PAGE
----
After a year of slamming Senators Kyrsten Sinema of Arizona and Joe Manchin of West Virginia, Senate Democrats are going to have to do a quick about-face if they want these senators' support in confirming President Biden's upcoming Supreme Court nominee.
Sinema was hounded in a women's bathroom at the University of Arizona where she was teaching a course. Manchin was protested at his home. The two senators have repeatedly stood up for their constituents, and refused to cave to the demands of their progressive counterparts in Congress. For this, they have been mercilessly tormented by their political detractors both on their own side of the aisle and in the progressive corporate press.
Now things may have to change. Supreme Court Justice and liberal mainstay of the bench Stephen Breyer has announced his intention to retire. The aged justice is giving Biden the opportunity to nominate a new justice, the first opportunity for a liberal president since Barack Obama's failed attempt to place Merrick Garland, now Biden's Attorney General, to the court.
Will Sinema and Manchin forgive and forget? Will they make up with Majority Leader Chuck Schumer and fall in line for whoever Biden tosses their way? On that, the jury is still out, but in practice, the malignancy with which they have been treated by their own party is well-documented.
The Hill called for the Democratic Party on Wednesday to cut off all funding to the two rogue centrists, and to run ads opposing their candidacy. "We should shame them and expose them and do so in a way that says to every American that Democrats are here to make your lives — not the lives of our members — better. We should make a political example of them," The Hill writes. But if they do that, how will Biden get his Supreme Court nomination through?
Sinema was recently censured by Arizona Democrats for upholding the right to filibuster in the Senate. In announcing the censure, Arizona Democratic Party Chair Raquel Terán said "I want to be clear, the Arizona Democratic Party is a diverse coalition with plenty of room for policy disagreements, however on the matter of the filibuster and the urgency to protect voting rights, we have been crystal clear. In the choice between an archaic legislative norm and protecting Arizonans' right to vote, we choose the latter, and we always will."
At issue were two broad, sweeping federal election overhaul bills that would take authority to legislate how elections are run away from states and essentially give it to federal authorities. Manchin voted against pulling the filibuster, and against the election overhaul bills, as well.
Former Secretary of Labor for the Clinton administration recommended that as Republicans were lining up to shake Sinema's hand after a contentious vote where her principles aligned with theirs, Democrats should show her "the back of their hand."
Protestors crashed a wedding at which Sinema was in attendance.
At an airport, in the bathroom, even while running the Boston Marathon, Sinema has been badgered and harassed for not capitulating to the far-left demands that dictate the direction of the Democrat party.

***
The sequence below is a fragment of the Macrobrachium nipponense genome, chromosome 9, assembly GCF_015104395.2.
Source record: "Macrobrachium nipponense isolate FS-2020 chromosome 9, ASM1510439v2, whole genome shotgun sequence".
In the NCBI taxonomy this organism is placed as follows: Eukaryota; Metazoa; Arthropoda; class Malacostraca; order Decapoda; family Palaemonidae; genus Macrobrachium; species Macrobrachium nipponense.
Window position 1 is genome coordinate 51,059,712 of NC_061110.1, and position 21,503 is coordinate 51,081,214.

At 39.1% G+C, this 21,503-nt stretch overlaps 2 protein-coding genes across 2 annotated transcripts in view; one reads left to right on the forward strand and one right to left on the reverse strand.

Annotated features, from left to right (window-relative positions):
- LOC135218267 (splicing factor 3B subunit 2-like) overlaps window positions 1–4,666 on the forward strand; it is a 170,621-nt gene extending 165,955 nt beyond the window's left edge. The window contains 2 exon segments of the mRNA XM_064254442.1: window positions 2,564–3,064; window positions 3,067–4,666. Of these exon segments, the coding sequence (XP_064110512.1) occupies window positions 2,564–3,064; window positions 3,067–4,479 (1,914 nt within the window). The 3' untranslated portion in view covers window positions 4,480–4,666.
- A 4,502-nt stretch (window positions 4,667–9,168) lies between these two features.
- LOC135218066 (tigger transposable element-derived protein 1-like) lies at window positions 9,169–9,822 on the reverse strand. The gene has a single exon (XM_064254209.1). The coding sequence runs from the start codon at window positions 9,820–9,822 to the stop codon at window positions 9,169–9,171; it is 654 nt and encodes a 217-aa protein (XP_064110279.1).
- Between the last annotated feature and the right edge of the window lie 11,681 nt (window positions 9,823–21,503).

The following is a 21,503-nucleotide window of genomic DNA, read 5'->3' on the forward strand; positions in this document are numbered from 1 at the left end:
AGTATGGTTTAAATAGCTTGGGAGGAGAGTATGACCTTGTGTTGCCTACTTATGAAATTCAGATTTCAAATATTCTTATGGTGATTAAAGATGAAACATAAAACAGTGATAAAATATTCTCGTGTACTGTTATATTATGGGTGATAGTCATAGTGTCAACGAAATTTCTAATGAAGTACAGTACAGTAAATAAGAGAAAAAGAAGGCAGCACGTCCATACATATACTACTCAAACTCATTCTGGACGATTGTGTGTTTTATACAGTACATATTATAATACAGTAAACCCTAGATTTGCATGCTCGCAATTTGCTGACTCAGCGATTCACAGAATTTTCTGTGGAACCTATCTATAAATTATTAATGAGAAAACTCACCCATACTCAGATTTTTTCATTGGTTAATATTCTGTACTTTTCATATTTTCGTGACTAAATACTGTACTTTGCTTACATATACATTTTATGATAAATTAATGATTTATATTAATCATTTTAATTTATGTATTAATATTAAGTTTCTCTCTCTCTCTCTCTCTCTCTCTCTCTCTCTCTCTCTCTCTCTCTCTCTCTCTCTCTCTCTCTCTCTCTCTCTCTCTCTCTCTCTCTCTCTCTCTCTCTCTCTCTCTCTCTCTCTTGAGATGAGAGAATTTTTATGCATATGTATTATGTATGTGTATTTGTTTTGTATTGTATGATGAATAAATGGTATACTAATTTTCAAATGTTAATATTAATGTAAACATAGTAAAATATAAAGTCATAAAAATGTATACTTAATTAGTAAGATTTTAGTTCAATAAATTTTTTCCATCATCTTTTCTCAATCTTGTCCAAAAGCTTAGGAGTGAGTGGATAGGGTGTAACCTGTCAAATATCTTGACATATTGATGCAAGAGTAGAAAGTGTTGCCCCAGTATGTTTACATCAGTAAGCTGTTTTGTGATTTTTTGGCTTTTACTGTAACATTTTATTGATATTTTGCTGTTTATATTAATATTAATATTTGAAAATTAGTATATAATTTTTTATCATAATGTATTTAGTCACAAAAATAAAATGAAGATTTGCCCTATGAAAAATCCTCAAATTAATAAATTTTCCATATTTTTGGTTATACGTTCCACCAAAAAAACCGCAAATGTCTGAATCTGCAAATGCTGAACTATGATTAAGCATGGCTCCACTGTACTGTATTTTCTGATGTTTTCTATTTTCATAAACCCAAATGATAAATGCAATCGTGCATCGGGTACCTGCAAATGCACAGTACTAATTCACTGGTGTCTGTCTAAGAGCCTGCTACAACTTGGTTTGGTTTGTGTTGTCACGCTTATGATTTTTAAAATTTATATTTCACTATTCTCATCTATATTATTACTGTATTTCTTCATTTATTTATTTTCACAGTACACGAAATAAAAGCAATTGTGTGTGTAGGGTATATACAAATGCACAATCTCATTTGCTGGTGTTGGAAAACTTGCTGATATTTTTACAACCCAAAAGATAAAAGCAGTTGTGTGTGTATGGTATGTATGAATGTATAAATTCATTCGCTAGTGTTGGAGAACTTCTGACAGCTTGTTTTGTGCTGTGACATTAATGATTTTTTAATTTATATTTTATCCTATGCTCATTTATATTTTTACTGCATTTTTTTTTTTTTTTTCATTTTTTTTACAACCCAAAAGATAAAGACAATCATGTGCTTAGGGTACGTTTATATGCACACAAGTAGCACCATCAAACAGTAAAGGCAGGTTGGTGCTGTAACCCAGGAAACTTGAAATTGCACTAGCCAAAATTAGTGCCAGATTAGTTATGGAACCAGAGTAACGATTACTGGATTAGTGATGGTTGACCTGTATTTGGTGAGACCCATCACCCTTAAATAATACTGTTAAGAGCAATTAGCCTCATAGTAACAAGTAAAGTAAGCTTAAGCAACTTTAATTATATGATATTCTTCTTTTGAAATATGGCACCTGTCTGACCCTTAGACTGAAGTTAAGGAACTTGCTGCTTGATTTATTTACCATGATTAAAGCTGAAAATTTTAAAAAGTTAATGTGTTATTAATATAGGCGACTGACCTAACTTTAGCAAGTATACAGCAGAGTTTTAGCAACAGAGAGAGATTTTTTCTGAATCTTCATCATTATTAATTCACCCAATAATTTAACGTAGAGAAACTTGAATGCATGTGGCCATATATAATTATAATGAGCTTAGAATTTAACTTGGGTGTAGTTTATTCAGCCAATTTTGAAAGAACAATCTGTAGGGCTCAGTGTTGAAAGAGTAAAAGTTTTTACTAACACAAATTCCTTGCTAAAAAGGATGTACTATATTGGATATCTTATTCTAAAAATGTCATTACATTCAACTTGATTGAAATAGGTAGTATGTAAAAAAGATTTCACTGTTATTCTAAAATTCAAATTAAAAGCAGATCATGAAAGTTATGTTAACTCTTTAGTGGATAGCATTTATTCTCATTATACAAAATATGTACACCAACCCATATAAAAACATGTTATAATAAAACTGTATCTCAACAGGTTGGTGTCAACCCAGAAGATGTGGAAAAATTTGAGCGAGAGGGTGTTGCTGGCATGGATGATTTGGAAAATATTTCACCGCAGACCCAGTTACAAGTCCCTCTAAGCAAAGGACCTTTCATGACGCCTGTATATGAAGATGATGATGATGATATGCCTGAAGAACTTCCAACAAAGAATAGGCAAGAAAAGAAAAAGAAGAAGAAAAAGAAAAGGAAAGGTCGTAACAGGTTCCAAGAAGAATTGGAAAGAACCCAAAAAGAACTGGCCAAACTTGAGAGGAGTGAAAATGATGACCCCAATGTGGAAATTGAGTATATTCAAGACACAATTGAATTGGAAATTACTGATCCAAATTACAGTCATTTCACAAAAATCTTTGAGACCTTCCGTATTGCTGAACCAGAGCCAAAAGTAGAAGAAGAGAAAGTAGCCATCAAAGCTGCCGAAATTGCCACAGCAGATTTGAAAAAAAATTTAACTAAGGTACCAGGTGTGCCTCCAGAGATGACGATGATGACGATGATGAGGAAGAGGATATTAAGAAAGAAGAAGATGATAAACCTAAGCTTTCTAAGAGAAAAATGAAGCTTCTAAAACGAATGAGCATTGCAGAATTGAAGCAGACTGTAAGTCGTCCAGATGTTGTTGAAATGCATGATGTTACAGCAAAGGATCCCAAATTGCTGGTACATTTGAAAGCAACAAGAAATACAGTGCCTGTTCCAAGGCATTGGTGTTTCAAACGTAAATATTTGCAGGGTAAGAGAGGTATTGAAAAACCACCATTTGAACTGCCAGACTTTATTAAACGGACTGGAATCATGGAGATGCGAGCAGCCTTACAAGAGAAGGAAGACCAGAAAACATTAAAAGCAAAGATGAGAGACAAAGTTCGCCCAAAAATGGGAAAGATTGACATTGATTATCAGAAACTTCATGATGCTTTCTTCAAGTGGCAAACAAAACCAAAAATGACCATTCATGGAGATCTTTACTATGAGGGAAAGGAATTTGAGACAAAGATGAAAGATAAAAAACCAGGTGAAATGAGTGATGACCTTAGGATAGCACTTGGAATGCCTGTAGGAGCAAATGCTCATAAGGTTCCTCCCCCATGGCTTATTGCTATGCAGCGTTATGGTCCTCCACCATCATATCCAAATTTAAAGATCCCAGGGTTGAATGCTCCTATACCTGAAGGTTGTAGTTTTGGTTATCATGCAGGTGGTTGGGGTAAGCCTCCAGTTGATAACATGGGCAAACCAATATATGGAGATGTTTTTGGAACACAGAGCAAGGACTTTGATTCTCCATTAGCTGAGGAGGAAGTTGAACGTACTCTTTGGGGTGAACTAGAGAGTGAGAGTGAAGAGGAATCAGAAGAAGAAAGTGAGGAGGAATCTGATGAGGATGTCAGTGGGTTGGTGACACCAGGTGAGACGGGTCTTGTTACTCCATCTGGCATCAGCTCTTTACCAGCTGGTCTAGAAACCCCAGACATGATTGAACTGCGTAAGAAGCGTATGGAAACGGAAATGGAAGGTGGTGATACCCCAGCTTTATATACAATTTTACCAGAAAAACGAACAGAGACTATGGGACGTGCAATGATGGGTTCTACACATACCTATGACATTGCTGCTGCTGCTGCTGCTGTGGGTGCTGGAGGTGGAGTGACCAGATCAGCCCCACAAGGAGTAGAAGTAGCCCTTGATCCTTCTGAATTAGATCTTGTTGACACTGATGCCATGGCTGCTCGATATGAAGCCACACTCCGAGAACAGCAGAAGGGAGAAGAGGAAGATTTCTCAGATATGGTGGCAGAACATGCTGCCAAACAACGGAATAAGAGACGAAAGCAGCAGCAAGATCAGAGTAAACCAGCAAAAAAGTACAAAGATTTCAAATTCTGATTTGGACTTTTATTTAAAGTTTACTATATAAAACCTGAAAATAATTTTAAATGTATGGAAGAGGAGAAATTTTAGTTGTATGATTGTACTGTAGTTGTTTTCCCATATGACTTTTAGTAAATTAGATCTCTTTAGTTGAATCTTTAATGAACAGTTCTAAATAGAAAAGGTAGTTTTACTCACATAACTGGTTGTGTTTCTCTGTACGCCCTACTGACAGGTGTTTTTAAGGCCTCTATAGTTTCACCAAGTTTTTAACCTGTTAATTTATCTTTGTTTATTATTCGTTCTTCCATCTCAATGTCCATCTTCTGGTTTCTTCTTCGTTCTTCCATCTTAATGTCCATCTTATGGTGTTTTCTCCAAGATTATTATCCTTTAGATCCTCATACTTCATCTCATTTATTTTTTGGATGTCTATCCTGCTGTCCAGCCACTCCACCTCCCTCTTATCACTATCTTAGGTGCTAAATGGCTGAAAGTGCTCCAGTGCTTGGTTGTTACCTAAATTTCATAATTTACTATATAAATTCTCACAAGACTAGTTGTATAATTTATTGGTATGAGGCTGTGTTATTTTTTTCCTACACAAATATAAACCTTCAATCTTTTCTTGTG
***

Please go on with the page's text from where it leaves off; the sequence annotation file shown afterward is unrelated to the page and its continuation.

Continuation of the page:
A feminist website called directly for the bullying of Sinema, and President Biden said that harassment of Sinema and Manchin was "part of the process."
Manchin was harassed by climate activists as he left his home, screaming "we want to live" and picketing him with signs as he attempted to walk down the street.
Progressive Minnesota Rep. Ilhan Omar said of her colleague Senator Manchin that "we all knew that Senator Manchin couldn't be trusted, the excuses that he made, I think, are complete bullsh*t." This in response to him withholding his support for Biden's massive spending bill called the Build Back Better plan.
New York's Alexandria Ocasio-Cortez claimed that Manchin's opposition made the Senate "fundamentally undemocratic." She said additionally that Democrats have "every right to be furious with Joe Manchin."
And of course, the White House railed against Manchin, slamming him during a press briefing for not going along with the President's agenda. White House Press Secretary Jen Psaki said that Manchin’s remarks were "at odds" with that which he previously expressed to Biden, and that he was in “breach of his commitments” as concerned continuing negotiations.
Manchin voted for Trump's Supreme Court nominee Neil Gorsuch in 2017, though in 2020 he was against the rushed procedure for Trump's nominee Amy Coney Barrett and did not support her nomination on the grounds of the rules change. He said, "...each time a Senate majority – regardless of party – changes the rules, we reduce the incentive to work together across party lines." Manchin also opposes expanding the Supreme Court, something progressive senators have given voice to during Biden's term in office, ostensibly so that he could have the opportunity to appoint a justice during his term in office. Sinema was also opposed to Barrett's nomination.
What unites Sinema and Manchin against their party is that each of them stands for their values and the rights of their constituents over the dictates of their party. Biden, and the party he leads, would do well to respect the centrist representatives from Arizona and West Virginia, or they could lose the very thing they've been salivating over since Obama left office, another shot at a liberal Supreme Court pick.
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